Our Procurement Wishes for 2015 – Part 1

We said at the beginning of the month that we weren’t going to make predictions for 2015, based on the clear evidence that predictions are worse than useless. However, we’re going to cheat a little bit and give you our four wishes for 2015. Now they are not predictions, in part because I’m not sure they will come to pass. But most predictions are arguably wishes – they are whatever the writer really wants or hopes to happen, so I suppose we’re not too different really. Anyway, we will have two wishes today and two to follow.

1. We wish the procurement industry would make a concerted effort to move away from “savings” as the primary indicator and measure of success

We’re not naive enough to assume that we can totally lose “savings” as an important measure. For some of the goods and services we buy, unit cost reduction is an important target. But for what percentage of the total spend of our organisation is it really the main driver?

Whatever your current prices, I guarantee that I could find you cheaper IT equipment or services; cheaper packaging or raw materials; cheaper management consultants or advertising agencies. But what will buying those cheaper products do for your customer perception, your sales and ultimately your shareholder value? We all know this is the case, we all know it is value that matters, not savings. Yet so much of the focus in the profession is still about cost reduction and savings. Which we don’t’ even measure properly, in the vast majority of organisations anyway (watch out for more from our friends at Sievo to come on this issue soon).

You can download this paper "Three Occasions When Procurement Should Spend More" too if you need more persuading. But we need a concerted effort from practitioners, solution providers, consultants, educators, even Institutes, to make it clear that “savings” is NOT principally what procurement is all about.

2. We wish that procurement would start to be associated with more good news stories and fewer bad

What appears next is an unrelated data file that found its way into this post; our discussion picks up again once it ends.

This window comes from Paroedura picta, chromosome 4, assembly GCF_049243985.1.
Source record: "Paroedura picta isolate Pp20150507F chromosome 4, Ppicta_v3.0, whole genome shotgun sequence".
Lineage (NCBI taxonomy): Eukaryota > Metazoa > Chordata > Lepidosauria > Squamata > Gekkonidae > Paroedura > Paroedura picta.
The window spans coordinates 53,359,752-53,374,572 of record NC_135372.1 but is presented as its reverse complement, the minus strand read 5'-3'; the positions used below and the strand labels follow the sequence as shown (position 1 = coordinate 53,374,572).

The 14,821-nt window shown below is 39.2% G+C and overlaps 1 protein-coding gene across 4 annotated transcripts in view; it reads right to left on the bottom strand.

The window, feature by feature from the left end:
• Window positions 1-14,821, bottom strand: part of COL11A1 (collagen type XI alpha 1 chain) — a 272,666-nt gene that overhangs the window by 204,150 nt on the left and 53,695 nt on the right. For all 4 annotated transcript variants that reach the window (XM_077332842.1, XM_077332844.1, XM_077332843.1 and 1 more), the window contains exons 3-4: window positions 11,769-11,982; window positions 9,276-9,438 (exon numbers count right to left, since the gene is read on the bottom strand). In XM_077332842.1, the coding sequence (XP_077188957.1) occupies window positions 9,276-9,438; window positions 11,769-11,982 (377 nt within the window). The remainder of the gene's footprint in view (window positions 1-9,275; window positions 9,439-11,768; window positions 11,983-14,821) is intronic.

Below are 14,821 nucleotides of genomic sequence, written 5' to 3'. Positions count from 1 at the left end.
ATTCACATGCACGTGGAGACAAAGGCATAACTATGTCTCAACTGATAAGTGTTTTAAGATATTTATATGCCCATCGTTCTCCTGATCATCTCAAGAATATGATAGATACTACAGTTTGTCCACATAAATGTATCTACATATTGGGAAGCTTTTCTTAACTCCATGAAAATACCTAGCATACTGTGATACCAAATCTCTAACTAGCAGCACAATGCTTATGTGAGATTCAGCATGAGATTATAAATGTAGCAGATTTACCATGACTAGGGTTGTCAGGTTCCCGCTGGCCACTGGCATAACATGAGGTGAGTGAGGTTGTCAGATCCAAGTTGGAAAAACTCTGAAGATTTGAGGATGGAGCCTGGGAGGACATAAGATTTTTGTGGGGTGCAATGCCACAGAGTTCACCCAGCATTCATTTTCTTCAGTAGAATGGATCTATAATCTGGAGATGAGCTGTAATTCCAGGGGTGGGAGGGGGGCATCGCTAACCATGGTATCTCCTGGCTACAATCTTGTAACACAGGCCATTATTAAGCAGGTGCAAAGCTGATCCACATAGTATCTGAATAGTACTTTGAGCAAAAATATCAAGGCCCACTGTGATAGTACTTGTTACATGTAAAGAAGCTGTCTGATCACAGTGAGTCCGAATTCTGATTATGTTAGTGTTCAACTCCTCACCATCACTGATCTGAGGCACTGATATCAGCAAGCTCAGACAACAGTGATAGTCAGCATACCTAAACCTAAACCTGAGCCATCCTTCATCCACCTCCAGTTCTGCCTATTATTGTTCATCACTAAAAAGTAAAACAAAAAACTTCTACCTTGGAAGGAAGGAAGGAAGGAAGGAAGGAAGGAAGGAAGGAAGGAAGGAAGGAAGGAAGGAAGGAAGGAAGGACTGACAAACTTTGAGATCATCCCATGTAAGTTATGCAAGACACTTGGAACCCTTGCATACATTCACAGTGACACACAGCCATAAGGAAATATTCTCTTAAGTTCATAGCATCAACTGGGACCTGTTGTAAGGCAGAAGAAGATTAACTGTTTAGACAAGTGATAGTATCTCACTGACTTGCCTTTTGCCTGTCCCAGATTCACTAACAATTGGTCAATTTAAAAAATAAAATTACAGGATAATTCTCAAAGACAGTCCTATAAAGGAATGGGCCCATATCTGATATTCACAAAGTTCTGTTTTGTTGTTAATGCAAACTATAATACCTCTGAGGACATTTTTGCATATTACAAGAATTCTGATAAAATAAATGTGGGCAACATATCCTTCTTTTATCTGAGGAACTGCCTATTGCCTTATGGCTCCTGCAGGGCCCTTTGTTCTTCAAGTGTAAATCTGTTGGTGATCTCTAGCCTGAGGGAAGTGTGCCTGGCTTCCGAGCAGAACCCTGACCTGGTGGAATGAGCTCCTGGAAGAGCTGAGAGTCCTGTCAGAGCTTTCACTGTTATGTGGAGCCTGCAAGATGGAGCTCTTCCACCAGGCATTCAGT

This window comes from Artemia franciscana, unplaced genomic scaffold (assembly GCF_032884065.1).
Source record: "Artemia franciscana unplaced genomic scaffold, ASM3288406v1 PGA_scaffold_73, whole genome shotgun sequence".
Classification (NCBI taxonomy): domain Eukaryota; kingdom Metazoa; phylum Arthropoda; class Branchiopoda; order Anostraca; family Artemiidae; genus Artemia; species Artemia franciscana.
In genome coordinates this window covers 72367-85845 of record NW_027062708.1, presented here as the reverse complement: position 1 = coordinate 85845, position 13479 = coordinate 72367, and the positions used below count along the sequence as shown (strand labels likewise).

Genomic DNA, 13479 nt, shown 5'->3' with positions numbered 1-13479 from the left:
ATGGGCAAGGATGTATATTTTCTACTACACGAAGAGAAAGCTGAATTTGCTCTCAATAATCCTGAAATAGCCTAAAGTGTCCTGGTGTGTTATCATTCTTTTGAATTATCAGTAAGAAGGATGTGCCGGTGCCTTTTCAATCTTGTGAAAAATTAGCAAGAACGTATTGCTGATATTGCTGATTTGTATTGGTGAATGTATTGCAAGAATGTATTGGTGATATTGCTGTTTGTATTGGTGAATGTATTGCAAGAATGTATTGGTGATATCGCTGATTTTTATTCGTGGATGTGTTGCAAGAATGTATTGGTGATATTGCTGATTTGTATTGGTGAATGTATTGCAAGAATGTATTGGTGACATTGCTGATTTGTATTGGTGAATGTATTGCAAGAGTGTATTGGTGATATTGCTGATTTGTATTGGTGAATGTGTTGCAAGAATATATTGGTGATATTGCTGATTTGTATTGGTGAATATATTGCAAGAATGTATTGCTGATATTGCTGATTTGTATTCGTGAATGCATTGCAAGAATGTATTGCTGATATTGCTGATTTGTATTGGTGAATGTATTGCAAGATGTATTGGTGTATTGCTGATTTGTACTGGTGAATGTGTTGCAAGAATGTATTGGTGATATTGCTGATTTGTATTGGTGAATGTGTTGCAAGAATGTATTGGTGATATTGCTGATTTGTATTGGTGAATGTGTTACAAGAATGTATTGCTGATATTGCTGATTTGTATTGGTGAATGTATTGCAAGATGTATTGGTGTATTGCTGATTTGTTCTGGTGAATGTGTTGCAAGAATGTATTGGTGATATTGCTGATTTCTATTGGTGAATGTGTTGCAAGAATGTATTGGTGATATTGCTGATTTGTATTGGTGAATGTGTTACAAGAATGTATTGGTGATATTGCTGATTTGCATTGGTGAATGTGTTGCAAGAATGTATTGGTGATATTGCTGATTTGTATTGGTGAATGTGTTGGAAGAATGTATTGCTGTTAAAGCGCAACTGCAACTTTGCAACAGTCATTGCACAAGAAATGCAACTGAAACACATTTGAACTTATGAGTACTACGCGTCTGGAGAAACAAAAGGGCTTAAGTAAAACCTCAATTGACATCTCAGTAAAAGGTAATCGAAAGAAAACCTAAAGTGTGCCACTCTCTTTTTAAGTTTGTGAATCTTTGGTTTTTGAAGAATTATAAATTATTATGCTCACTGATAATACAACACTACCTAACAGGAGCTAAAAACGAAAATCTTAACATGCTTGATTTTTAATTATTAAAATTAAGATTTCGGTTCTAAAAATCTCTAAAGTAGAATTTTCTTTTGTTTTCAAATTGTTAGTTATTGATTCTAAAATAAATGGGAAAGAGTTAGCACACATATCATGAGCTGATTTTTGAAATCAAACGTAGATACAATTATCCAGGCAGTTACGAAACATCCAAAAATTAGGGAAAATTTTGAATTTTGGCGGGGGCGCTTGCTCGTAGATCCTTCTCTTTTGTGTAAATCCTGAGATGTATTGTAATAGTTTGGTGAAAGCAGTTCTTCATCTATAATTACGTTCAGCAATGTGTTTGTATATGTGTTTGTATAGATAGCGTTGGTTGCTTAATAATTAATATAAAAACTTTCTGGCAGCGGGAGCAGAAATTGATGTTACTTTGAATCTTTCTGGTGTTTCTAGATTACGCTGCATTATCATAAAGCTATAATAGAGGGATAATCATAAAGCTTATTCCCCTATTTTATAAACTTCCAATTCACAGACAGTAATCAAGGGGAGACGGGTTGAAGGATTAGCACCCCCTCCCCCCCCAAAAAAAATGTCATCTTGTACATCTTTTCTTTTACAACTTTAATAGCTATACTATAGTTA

This is linked in some sense to that last point, but it has started worrying me that more and more people I meet from outside our industry/profession, see procurement or purchasing as “bad guys” (or girls), perceiving that we are responsible for many of the anti-business stories they read in the press.

So supermarkets screwing rebates and discounts out of their suppliers, or putting poor dairy farmers out of business? That’s the buyers' fault. Premier Foods asking suppliers to pay up just for the chance to win their work? Obviously procurement leading that one. Workers in Qatar dying on the World Cup construction sites? Rapacious purchasing managers in the lead contractor firms driving down prices through the supply chain. Factories collapsing in Bangladesh? Well, as we know from our own CIPS Dinner last year, that’s our fault as procurement professionals. Then there is "modern slavery," our fault because we don’t know or care what is going on in our supply chains.

We’ve talked a lot about attracting bright young people into procurement, but right now, there is a lot around that would put most nice people off coming into the profession! I’m not sure what the answer is – more effort at finding and publicising good news stories certainly, but perhaps also two other things.

One, that we simply stop doing really stupid stuff (see Tesco or Premier as examples) – I know that is tough for the procurement people being put in difficult positions in those firms, but some more assistance and pressure from within the profession might help them resist the more extreme demands from their bosses. And secondly, we should get on the front foot where the criticism is undeserved and explain what is being done, for example where big firms and procurement teams are working to improve workers’ conditions in developing countries.

More on this to come here as well through 2015, as it is an increasingly important issue for us. And two more 2015 “wishes” tomorrow.

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